Tag Archives: william mcinnes

Back…in time for Christmas


It’s been a rather hectic time the past month or so. A new school, a new job always presents its challenges and a special kind of tiredness but in this – dare I say – year of unprecedented circumstances, perhaps even moreso. While I’ve done a fair bit of reading after crawling into bed exhausted each night, weekends have been so full that time to write reviews has been at a premium. Now I’m ready to rock and roll again and so I’m kicking off with a swag of Christmas books, both new and older – most for your little peeps but one for the discerning grown-ups as well.

Christmas Tales – William McInnes


OCT 27, 2020 | 9780733644733 | RRP $32.99

No doubt you know William for his extensive acting career but if you haven’t had the joy of reading any of his books why not make a start with this one? Of course, I am a little biased given our shared Redcliffe connection as well as the fact that I’ve had the joy of meeting him several times but he really is a supremely acute observer and hilarious raconteur which makes his memoir writing just delicious.

I can’t help it if I’m a boring conservative dag, but I love Christmas, always have and hopefully always will. Whatever brand of faith you fly under, even if you proclaim you don’t have one, Christmas is a time of generosity, good citizenship and decency.

This is a collection of anecdotes about celebrating Christmas as a child, a young man and now an older adult with many references to our home town but also peeks into other settings. All are laced with William’s own brand of quintessentially laconic larrikin humour and his unfailing ability to pinpoint the kernel of hilarity in each situation. Naturally I particularly loved the many insights into Christmas times in Redcliffe past but the acerbity is not confined to these.

Anyone with a fancy for some light and witty reading will love this – Australian readers will recognise many of the ‘types’ in characters and situations described but I would also suggest that if you have overseas friends to whom you gift, this would make a truly epic present. Of course, buying oneself a treat is always completely justified as well. For whatever reason, this is one to put on your ‘must read’ list.

Get in the hammock or deck chair or simply sprawl on a beach towel beside the sea (can’t go past Moreton Bay!) and soak up the happiness.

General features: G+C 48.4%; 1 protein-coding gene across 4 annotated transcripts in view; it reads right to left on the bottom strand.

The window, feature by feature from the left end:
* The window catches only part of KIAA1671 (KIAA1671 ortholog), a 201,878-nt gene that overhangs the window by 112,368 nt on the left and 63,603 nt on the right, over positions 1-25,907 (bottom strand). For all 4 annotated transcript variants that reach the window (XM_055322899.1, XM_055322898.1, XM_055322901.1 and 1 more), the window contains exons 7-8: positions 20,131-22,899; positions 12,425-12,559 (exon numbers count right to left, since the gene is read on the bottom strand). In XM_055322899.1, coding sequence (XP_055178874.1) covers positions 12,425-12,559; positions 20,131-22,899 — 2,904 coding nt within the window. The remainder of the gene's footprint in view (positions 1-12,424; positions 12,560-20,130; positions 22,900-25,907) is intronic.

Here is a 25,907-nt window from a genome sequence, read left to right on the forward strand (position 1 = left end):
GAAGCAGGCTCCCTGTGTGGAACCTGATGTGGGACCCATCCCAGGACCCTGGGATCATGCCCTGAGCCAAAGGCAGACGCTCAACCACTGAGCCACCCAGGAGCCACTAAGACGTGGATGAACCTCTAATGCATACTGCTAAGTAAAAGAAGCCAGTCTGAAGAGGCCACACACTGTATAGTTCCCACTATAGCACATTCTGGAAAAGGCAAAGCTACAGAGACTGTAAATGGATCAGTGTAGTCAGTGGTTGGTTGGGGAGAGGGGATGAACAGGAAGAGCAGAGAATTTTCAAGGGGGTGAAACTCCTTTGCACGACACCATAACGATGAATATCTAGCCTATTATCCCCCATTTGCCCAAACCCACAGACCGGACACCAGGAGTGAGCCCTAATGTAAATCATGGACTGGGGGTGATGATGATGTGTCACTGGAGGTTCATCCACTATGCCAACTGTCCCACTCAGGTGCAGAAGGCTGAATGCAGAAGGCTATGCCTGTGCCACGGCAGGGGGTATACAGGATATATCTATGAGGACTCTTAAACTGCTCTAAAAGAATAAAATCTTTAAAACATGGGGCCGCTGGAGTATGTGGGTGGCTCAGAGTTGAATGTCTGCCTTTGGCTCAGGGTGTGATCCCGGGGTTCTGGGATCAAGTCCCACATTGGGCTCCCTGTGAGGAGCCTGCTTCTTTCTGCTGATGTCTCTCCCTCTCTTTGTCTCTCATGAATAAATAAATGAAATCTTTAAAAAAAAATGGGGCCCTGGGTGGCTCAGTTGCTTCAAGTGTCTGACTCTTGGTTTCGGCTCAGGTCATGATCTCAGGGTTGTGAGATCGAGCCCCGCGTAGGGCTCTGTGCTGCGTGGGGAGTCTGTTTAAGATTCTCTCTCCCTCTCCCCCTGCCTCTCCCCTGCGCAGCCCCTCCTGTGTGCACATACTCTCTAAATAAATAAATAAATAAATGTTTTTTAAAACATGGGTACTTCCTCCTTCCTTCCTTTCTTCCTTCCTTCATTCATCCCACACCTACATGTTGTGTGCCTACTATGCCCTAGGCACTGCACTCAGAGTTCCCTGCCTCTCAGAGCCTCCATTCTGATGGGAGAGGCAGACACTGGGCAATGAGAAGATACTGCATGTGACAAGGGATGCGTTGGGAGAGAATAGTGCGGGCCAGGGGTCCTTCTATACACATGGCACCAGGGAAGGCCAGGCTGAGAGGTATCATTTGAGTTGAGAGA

Highly recommended for anyone with a sense of humour – or those who need to acquire one!

Slinky Malinki’s Christmas 1 2 3 – Lynley Dodd

Penguin Australia

October 2020

ISBN: 9780143775355

RRP: $16.99

Even the Kid still loves Slinky Malinki the adorable scamp of a cat – possibly because our Whiskers closely resembles him!

For the little ones beginning their wondrous journey of books this delightful counting book in board format will make an excellent stocking stuffer.

We put our tree up over the weekend and because it hasn’t had an airing for two years we wondered how the cats would react, especially the kitten – so far, so good! But Slinky of course has other ideas. Tiny readers will delight in watching this rascally cat work his way up the tree pouncing on ornaments. Spotting the ornaments on the full illustration of the tree will add some fun for those a little older.

It goes without saying that Dame Lynley’s delightful illustrations will provide much enjoyment for both small and big people sharing the book.

Highly recommended for tiny humans from 0-5 years old.

The Christmas Tale of Peter Rabbit – Emma Thompson

Penguin Books

Imprint: Warne
ISBN: 9780241427279

First published 2013 and this edition 2018

RRP $35.00

The joy that is Peter Rabbit continues over a hundred years since his original creation by Beatrix Potter – witness the huge success of the recent movies. Emma Thompson, award-winning acress and screenwriter, has taken up the challenge of continuing the legacy left us by B.P. in the most charming way.

‘Rabbits are always very uppity during the Christmas season, and Peter Rabbit was no exception.’

We all know Peter has a talent for mischief and when he pairs up with his cousin Benjamin, even more so! But we also know he is essentially a very kind little bunny and when the pair make a new friend, William the turkey, they are shocked to find out that the bird is intended for Mr MacGregor’s Christmas dinner. Of course, they are not going to let that happen!

Emma Thompson’s continuation of Peter’s adventures is a loving tribute to the style of the original books and the delightful illustrations by Eleanor Taylor likewise reflect the charm of those of Beatrix Potter. A beautiful hardback edition with both dust jacket and binding so superb it’s hard to decide which I like best – and the most adorable endpapers, this is one to make a little person very happy indeed.

If you are searching for a special gift for a newly independent reader this is one that will be treasured and re-visited with great love.

Highly recommended for readers from around 4 years to 8 years old.

What Do You Wish For? – Jane Godwin & Anna Walker

Penguin Australia

  •  October 2018
  • ISBN: 9780143506249
  • Imprint: Picture Puffin
  • RRP: $14.99

Originally published in 2015 and then re-issued in softcover some years later this is book which begs to be brought out each Christmas and perhaps, this year, more than ever. Read here for Jane’s own reflections on the inspiration for the book and her thoughts about gratitude.

Ruby loves the magic of Christmas – the fun and the lights, the presents and the baking and of course, Christmas wishes. But while the other children in the street are busily writing their wishes for the special wishing tree, Ruby decides to write down all the things that make Christmas truly magical. As we know, and try to impart to our little people, the true meaning of the festive season goes well beyond the fripperies and fun.

To encourage your readers to think more deeply about the real spirit of Christmas, definitely add this one to your list.

Highly recommended for readers from around 6 years upwards.

The First Christmas – illustrated by Jess Racklyeft

Penguin Australia